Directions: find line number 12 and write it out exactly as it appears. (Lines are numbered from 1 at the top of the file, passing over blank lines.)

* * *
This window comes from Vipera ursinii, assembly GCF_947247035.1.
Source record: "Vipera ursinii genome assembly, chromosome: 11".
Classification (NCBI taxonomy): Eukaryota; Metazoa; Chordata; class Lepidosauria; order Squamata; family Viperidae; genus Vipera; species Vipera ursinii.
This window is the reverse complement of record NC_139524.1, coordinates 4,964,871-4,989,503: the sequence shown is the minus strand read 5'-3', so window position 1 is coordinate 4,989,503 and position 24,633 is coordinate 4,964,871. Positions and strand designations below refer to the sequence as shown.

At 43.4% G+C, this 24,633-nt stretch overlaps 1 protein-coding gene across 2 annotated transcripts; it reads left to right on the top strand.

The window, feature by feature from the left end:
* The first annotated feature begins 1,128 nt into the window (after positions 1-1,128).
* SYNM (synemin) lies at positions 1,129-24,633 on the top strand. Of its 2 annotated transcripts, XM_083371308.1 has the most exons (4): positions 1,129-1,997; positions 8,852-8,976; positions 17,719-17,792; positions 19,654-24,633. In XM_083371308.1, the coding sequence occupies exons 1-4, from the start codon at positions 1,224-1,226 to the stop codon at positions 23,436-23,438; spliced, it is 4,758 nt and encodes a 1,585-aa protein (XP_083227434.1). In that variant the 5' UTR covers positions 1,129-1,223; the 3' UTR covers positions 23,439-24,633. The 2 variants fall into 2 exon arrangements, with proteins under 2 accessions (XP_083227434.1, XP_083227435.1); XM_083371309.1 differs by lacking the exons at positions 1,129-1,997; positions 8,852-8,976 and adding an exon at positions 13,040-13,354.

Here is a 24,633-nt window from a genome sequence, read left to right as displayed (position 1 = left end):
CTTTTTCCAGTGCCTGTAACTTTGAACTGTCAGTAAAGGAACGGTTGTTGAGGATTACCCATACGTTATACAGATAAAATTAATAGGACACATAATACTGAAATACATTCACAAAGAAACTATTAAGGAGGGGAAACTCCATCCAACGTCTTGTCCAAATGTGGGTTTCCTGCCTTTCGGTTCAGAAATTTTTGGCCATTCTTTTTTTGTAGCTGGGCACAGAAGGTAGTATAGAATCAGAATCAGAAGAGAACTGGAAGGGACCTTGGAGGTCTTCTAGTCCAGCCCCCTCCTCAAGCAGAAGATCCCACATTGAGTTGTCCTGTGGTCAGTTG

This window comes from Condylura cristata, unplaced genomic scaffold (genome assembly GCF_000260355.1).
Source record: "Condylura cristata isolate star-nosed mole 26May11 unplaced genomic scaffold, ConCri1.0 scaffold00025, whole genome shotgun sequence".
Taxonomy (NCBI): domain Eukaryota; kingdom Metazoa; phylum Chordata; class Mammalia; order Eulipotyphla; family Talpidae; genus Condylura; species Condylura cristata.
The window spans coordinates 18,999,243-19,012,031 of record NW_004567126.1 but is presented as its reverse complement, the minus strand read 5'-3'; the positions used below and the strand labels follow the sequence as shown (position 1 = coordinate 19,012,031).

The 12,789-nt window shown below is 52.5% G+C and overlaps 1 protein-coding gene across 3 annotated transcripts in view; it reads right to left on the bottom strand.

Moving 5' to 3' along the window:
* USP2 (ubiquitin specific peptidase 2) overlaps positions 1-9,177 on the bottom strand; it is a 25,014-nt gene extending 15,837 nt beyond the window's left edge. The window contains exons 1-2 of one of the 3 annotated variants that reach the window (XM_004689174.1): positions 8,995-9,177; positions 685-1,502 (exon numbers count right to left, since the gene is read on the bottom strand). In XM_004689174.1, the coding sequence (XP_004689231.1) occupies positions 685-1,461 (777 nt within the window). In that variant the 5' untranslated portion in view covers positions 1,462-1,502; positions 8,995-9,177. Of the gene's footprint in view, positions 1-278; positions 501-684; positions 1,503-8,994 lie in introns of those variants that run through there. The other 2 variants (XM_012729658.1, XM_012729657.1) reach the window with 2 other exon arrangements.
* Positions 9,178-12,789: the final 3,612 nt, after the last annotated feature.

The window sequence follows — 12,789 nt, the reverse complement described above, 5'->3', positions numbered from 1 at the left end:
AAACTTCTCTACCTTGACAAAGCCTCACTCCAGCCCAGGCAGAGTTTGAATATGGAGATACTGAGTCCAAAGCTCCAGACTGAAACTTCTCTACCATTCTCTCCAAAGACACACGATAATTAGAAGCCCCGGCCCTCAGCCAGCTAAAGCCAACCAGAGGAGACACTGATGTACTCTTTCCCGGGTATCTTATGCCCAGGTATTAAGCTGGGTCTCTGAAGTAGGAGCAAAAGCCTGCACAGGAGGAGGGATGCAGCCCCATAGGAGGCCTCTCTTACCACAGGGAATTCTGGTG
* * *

Source record: "Condylura cristata isolate star-nosed mole 26May11 unplaced genomic scaffold, ConCri1.0 scaffold00025, whole genome shotgun sequence".